Re: RS-232 Digital thermometer - interface and driver
From: Frank da Cruz (fdc_at_columbia.edu)
Date: 14 May 2004 16:04:38 GMT
On 2004-05-13, Keith <email@example.com> wrote:
: Thanks for the ideas. I'll have a look at what I've got available. I
: think that at least minicom and gkermit should be there.
Not G-Kermit; the one you need C-Kermit:
G-Kermit does not make connections, does not have a scripting language, etc.
C-Kermit should be included with every Linux distribution, but sometimes
it can be hard to find. For example, with Red Hat 9, you have to choose
Custom Install and then include the Applications/Communications group.
Minicom, last time I looked, does not include any automation or application-
building features; it's strictly interactive.
:> Once you get that working, all you need to do is write a simple
:> C program to send commands and display results... ;-)
: Or a simple C program that can be invoked as a command, so that I can
: use it in a bash script :-)
Or the entire application can be written as a Kermit script, without having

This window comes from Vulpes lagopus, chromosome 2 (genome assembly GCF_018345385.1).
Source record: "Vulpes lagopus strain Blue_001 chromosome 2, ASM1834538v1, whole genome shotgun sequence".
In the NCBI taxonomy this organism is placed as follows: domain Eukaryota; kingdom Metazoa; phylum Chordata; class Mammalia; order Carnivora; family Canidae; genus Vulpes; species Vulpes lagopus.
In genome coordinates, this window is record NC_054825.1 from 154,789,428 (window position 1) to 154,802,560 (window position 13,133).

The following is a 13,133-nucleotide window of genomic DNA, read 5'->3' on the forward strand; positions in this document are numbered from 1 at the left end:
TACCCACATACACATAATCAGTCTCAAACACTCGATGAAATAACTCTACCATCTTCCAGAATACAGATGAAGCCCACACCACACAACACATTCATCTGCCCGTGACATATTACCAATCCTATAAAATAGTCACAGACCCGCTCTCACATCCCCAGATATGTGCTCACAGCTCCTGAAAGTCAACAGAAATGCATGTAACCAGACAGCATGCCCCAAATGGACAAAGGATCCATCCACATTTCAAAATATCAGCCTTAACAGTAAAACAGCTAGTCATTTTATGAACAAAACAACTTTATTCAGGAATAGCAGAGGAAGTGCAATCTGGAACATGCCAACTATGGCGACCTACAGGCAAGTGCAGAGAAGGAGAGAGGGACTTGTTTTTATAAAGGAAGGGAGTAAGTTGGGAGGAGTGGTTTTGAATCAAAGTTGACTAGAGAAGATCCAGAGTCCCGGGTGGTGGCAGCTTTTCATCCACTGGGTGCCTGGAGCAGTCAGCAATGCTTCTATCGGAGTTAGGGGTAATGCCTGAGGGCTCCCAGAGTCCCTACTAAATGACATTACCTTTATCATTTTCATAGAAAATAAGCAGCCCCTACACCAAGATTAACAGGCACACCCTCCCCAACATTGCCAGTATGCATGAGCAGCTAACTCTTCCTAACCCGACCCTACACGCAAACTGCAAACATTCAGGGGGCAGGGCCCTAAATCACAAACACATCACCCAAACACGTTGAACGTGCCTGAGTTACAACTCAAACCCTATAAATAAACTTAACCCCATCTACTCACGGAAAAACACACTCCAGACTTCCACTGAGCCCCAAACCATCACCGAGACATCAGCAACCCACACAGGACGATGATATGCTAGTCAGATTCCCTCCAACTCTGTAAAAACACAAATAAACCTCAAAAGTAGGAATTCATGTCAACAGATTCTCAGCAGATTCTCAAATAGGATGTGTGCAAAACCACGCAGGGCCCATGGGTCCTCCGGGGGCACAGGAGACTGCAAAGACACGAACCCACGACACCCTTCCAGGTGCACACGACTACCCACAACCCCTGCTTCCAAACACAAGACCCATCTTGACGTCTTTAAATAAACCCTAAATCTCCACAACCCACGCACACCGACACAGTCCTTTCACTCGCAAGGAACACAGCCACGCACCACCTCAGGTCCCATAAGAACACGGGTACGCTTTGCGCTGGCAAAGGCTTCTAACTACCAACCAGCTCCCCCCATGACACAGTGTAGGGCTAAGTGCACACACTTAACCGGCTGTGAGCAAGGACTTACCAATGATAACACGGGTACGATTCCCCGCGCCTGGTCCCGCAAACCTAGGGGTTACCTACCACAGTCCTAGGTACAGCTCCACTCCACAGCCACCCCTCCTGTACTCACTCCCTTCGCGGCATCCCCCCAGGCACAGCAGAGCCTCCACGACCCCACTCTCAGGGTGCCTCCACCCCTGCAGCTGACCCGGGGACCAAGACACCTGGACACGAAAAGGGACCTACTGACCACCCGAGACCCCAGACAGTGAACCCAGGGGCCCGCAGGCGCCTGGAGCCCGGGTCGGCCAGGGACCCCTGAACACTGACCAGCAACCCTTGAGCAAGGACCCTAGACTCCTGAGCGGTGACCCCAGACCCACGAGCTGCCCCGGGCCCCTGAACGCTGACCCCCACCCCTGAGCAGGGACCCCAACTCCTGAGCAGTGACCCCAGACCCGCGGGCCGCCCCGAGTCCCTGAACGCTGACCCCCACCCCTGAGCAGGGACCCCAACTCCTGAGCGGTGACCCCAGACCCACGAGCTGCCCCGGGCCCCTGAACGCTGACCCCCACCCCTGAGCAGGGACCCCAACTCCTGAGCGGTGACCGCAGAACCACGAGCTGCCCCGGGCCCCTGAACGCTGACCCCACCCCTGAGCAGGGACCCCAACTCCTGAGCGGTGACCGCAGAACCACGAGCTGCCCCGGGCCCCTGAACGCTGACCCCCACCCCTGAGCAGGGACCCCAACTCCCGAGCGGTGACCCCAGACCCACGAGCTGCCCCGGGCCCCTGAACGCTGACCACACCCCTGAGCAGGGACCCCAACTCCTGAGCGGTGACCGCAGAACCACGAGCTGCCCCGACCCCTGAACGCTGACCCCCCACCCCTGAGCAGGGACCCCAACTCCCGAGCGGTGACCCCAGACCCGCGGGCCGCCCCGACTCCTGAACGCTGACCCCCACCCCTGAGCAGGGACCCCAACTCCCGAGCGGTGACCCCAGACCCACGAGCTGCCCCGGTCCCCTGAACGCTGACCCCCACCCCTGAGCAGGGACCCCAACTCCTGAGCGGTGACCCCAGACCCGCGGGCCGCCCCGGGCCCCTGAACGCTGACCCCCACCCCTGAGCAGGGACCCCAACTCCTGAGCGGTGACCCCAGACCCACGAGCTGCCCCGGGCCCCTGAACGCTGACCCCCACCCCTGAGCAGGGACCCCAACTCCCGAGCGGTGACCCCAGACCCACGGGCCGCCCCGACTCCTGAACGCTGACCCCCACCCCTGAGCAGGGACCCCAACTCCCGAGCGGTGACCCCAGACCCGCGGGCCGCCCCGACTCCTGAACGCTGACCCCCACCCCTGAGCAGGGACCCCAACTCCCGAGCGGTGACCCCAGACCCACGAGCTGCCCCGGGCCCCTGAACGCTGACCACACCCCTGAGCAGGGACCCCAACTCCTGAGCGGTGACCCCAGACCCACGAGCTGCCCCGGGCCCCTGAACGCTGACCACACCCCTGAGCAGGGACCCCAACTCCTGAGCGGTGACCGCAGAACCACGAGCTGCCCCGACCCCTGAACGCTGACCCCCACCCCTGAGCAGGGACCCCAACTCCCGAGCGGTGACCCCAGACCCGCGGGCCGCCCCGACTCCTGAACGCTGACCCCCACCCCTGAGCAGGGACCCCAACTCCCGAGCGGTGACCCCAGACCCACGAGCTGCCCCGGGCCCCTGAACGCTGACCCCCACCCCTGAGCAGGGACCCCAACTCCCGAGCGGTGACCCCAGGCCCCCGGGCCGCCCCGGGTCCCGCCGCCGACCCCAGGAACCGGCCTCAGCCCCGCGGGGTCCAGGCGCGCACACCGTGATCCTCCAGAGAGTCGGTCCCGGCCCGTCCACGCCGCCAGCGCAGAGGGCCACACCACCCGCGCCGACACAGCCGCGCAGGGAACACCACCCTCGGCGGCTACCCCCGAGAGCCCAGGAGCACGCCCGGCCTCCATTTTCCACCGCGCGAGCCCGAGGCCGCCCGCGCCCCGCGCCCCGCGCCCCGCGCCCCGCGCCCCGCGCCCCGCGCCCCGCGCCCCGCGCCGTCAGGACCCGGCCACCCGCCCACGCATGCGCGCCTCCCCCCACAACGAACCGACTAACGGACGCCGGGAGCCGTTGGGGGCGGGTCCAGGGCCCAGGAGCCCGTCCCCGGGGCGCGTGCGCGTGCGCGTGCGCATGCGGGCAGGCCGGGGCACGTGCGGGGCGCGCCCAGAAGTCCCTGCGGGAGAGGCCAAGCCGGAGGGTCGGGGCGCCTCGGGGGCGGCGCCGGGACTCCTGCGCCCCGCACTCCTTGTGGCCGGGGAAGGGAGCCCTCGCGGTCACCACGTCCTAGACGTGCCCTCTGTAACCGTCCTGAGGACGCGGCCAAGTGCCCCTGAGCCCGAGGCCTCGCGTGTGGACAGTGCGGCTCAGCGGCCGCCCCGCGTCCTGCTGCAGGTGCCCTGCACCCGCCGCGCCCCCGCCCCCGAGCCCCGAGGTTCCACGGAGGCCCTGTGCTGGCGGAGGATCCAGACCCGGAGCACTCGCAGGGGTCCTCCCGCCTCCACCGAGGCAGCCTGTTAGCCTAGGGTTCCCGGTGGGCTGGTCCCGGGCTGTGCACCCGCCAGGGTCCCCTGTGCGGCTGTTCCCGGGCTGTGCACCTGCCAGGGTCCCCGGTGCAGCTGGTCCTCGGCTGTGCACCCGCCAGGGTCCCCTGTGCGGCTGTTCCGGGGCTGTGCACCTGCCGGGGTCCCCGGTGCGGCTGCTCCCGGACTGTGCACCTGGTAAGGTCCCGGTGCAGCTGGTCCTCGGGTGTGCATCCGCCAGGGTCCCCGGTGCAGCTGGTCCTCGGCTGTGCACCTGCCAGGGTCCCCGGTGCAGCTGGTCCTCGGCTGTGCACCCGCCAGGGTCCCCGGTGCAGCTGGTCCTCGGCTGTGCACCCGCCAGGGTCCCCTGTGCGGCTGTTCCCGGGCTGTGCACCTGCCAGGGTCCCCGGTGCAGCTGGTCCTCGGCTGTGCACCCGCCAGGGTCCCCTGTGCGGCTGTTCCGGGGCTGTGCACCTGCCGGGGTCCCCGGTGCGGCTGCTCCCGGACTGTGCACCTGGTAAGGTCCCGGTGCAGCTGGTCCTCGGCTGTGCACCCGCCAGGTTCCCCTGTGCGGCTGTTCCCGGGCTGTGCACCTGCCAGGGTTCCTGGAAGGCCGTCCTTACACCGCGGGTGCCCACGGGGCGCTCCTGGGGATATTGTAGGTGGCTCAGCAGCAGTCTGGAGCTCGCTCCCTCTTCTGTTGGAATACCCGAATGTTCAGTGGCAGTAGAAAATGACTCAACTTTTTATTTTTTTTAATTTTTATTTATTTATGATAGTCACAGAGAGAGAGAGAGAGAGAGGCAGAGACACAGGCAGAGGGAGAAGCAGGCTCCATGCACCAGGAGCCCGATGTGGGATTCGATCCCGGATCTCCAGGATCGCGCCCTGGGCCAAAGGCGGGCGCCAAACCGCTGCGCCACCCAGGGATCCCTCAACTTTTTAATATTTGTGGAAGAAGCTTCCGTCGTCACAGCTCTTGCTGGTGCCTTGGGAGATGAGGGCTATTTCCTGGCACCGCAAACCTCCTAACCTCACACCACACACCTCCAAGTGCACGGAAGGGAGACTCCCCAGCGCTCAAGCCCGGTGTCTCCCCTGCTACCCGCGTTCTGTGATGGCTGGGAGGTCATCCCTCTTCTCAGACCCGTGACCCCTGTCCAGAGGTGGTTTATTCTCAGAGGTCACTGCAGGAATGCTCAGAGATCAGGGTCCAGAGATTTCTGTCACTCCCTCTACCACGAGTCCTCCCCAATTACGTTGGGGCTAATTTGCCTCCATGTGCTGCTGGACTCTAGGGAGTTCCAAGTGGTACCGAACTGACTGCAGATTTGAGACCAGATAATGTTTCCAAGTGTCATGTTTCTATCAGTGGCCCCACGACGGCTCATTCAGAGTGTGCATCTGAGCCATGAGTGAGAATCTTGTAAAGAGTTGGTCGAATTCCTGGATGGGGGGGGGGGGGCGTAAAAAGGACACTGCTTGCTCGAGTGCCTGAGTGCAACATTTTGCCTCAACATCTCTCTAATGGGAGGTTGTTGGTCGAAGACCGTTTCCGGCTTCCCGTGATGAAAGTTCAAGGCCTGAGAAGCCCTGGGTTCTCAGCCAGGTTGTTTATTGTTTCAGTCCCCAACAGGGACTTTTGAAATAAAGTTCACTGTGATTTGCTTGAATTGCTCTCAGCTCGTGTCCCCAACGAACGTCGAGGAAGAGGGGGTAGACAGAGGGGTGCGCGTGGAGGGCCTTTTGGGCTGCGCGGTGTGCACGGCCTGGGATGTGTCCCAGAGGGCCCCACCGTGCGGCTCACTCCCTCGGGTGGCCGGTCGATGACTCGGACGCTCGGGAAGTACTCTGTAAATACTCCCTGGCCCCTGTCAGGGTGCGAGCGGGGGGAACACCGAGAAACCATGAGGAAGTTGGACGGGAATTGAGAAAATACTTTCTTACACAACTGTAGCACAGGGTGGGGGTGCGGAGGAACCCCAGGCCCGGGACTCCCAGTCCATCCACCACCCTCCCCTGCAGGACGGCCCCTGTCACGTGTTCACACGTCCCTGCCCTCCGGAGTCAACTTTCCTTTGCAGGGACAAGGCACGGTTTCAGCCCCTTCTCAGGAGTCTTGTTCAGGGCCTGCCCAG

to coordinate with Bash, Expect, Perl, or anything else, and you don't
have to write any C code.
Btw, the disadvantage of programming applications like this yourself in C is
not just that you have to learn all the nutty APIs for accessing serial ports,
but that they are different for every operating system, including every
variation of Unix (Linux, BSD, AIX, Solaris, HP-UX, etc), so your application
won't be portable at all, should it need to be moved or shared with others.
Also, it won't be transport independent, in case your device is moved from a
serial port to, say, a Telnet-accessible reverse terminal server.
Kermit handles all the I/O for you in a transparent manner, and lets you
concentrate on the specifics of the problem at hand -- the commands and
responses of the device. The Kermit script you write to control the device
can move from Linux to BSD to Solaris to VMS to Windows to OS/2, etc, and
the only change required would be the device name. It can be moved from
a serial port to a network device and again, only minimal changes are needed.
I might have mentioned earlier that we keep a big library of Kermit scripts
for people to look at as examples:
If you write your thermometer application in Kermit language, you might
want to contribute it to the library.